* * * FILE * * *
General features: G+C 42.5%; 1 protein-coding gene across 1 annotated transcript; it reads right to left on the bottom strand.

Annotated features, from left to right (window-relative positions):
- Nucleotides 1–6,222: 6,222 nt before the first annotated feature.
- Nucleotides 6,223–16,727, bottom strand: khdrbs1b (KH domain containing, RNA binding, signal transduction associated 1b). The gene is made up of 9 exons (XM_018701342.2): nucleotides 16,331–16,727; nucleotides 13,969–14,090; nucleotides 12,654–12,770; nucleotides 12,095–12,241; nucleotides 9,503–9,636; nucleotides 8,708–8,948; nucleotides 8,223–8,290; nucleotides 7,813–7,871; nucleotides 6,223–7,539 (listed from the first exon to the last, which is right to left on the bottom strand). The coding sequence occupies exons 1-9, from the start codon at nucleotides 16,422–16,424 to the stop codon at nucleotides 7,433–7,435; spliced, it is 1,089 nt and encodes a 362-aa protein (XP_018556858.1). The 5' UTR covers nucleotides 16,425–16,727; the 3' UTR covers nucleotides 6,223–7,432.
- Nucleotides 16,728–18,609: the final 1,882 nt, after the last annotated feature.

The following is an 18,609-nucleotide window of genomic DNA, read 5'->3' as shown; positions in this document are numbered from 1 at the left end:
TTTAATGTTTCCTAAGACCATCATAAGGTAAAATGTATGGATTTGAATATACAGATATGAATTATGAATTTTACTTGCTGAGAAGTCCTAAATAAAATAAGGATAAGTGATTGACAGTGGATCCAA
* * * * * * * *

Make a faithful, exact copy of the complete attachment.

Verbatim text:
General features: G+C 42.5%; 1 protein-coding gene across 1 annotated transcript; it reads right to left on the bottom strand.

Annotated features, from left to right (window-relative positions):
- Nucleotides 1–6,222: 6,222 nt before the first annotated feature.
- Nucleotides 6,223–16,727, bottom strand: khdrbs1b (KH domain containing, RNA binding, signal transduction associated 1b). The gene is made up of 9 exons (XM_018701342.2): nucleotides 16,331–16,727; nucleotides 13,969–14,090; nucleotides 12,654–12,770; nucleotides 12,095–12,241; nucleotides 9,503–9,636; nucleotides 8,708–8,948; nucleotides 8,223–8,290; nucleotides 7,813–7,871; nucleotides 6,223–7,539 (listed from the first exon to the last, which is right to left on the bottom strand). The coding sequence occupies exons 1-9, from the start codon at nucleotides 16,422–16,424 to the stop codon at nucleotides 7,433–7,435; spliced, it is 1,089 nt and encodes a 362-aa protein (XP_018556858.1). The 5' UTR covers nucleotides 16,425–16,727; the 3' UTR covers nucleotides 6,223–7,432.
- Nucleotides 16,728–18,609: the final 1,882 nt, after the last annotated feature.

The following is an 18,609-nucleotide window of genomic DNA, read 5'->3' as shown; positions in this document are numbered from 1 at the left end:
TTTAATGTTTCCTAAGACCATCATAAGGTAAAATGTATGGATTTGAATATACAGATATGAATTATGAATTTTACTTGCTGAGAAGTCCTAAATAAAATAAGGATAAGTGATTGACAGTGGATCCAA